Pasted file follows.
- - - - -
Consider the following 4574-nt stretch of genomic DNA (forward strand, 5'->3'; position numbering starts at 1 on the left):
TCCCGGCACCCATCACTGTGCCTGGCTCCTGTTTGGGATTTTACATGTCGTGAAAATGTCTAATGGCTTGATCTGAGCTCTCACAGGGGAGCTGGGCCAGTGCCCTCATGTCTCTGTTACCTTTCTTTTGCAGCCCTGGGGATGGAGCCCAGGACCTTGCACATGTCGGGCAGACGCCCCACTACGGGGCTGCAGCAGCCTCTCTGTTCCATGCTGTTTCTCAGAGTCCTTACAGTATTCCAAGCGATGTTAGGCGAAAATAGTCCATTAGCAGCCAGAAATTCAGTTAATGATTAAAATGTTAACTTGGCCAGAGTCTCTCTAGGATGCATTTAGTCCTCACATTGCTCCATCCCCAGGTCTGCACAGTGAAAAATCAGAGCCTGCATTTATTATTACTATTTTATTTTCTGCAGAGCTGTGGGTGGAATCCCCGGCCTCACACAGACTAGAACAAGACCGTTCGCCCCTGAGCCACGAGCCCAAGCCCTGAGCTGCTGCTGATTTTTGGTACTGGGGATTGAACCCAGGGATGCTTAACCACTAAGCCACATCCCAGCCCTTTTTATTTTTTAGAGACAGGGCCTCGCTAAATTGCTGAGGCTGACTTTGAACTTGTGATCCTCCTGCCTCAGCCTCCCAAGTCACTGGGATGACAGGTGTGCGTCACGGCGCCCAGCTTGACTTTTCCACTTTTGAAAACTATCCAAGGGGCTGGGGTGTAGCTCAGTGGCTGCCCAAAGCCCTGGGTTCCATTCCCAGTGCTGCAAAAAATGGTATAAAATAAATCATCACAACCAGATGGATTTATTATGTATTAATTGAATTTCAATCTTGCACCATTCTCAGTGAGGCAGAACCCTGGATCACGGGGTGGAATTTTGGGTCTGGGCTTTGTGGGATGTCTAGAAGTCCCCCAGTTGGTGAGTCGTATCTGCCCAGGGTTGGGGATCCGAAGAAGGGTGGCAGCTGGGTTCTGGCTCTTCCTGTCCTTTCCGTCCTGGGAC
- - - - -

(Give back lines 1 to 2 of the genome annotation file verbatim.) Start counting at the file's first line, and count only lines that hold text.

Consider the following 4574-nt stretch of genomic DNA (forward strand, 5'->3'; position numbering starts at 1 on the left):
TCCCGGCACCCATCACTGTGCCTGGCTCCTGTTTGGGATTTTACATGTCGTGAAAATGTCTAATGGCTTGATCTGAGCTCTCACAGGGGAGCTGGGCCAGTGCCCTCATGTCTCTGTTACCTTTCTTTTGCAGCCCTGGGGATGGAGCCCAGGACCTTGCACATGTCGGGCAGACGCCCCACTACGGGGCTGCAGCAGCCTCTCTGTTCCATGCTGTTTCTCAGAGTCCTTACAGTATTCCAAGCGATGTTAGGCGAAAATAGTCCATTAGCAGCCAGAAATTCAGTTAATGATTAAAATGTTAACTTGGCCAGAGTCTCTCTAGGATGCATTTAGTCCTCACATTGCTCCATCCCCAGGTCTGCACAGTGAAAAATCAGAGCCTGCATTTATTATTACTATTTTATTTTCTGCAGAGCTGTGGGTGGAATCCCCGGCCTCACACAGACTAGAACAAGACCGTTCGCCCCTGAGCCACGAGCCCAAGCCCTGAGCTGCTGCTGATTTTTGGTACTGGGGATTGAACCCAGGGATGCTTAACCACTAAGCCACATCCCAGCCCTTTTTATTTTTTAGAGACAGGGCCTCGCTAAATTGCTGAGGCTGACTTTGAACTTGTGATCCTCCTGCCTCAGCCTCCCAAGTCACTGGGATGACAGGTGTGCGTCACGGCGCCCAGCTTGACTTTTCCACTTTTGAAAACTATCCAAGGGGCTGGGGTGTAGCTCAGTGGCTGCCCAAAGCCCTGGGTTCCATTCCCAGTGCTGCAAAAAATGGTATAAAATAAATCATCACAACCAGATGGATTTATTATGTATTAATTGAATTTCAATCTTGCACCATTCTCAGTGAGGCAGAACCCTGGATCACGGGGTGGAATTTTGGGTCTGGGCTTTGTGGGATGTCTAGAAGTCCCCCAGTTGGTGAGTCGTATCTGCCCAGGGTTGGGGATCCGAAGAAGGGTGGCAGCTGGGTTCTGGCTCTTCCTGTCCTTTCCGTCCTGGGAC